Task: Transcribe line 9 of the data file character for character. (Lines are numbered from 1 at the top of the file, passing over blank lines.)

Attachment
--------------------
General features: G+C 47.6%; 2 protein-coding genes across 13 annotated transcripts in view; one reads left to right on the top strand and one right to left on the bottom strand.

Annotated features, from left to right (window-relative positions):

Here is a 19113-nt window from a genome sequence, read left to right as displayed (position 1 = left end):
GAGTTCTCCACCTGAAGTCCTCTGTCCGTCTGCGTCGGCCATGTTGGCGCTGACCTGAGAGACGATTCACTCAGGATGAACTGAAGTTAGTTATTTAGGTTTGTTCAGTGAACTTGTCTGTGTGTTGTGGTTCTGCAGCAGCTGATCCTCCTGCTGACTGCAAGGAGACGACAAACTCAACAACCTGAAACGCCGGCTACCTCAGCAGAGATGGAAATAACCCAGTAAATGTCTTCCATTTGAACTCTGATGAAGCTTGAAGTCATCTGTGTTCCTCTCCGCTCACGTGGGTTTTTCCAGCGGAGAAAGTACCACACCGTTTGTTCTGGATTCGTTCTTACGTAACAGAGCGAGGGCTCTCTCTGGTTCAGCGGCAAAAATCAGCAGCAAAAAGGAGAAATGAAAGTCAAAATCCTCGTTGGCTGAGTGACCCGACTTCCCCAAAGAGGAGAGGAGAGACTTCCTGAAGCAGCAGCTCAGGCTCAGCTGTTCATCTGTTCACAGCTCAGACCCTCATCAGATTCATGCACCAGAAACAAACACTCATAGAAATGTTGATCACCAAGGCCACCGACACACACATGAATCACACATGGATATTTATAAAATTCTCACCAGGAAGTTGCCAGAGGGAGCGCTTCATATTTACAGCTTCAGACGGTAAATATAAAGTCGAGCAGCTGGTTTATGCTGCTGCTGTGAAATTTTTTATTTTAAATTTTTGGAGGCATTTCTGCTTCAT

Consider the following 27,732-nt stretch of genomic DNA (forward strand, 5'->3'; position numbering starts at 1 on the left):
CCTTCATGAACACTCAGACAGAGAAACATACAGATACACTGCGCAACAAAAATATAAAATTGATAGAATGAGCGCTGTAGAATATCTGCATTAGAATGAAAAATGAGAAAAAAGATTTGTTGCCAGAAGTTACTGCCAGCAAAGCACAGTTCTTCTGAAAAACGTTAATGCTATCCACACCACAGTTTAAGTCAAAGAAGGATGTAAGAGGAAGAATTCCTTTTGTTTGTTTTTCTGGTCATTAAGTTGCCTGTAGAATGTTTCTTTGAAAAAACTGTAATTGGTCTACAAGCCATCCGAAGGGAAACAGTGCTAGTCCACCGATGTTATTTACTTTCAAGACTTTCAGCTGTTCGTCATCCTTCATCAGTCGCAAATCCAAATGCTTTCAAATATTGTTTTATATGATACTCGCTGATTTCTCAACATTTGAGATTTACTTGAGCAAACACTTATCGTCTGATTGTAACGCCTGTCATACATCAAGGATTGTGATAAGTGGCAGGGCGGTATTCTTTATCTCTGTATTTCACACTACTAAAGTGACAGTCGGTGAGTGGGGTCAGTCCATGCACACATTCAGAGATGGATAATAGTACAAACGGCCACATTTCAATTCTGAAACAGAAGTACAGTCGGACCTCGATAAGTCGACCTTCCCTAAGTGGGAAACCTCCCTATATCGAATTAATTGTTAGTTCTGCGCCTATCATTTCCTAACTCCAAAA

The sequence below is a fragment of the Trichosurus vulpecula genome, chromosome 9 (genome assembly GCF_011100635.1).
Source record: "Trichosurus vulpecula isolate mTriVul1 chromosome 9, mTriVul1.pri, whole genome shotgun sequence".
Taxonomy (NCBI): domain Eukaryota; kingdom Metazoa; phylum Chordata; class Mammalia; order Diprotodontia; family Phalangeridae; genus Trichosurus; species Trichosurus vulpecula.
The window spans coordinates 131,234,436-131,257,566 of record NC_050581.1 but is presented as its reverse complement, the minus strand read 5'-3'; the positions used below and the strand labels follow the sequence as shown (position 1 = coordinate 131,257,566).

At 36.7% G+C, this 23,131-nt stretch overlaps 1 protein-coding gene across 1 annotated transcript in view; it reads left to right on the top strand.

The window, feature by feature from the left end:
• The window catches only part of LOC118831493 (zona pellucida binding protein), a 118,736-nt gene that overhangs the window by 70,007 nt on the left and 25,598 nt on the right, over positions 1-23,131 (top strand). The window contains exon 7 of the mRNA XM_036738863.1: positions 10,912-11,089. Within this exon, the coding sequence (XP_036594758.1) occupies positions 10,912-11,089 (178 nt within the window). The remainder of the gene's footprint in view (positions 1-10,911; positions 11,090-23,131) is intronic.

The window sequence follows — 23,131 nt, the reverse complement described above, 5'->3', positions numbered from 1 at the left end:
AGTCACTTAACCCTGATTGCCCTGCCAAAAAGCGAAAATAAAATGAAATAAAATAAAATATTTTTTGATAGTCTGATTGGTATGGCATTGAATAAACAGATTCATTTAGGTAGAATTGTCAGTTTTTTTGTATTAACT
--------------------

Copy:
Taxonomy (NCBI): domain Eukaryota; kingdom Metazoa; phylum Chordata; class Mammalia; order Diprotodontia; family Phalangeridae; genus Trichosurus; species Trichosurus vulpecula.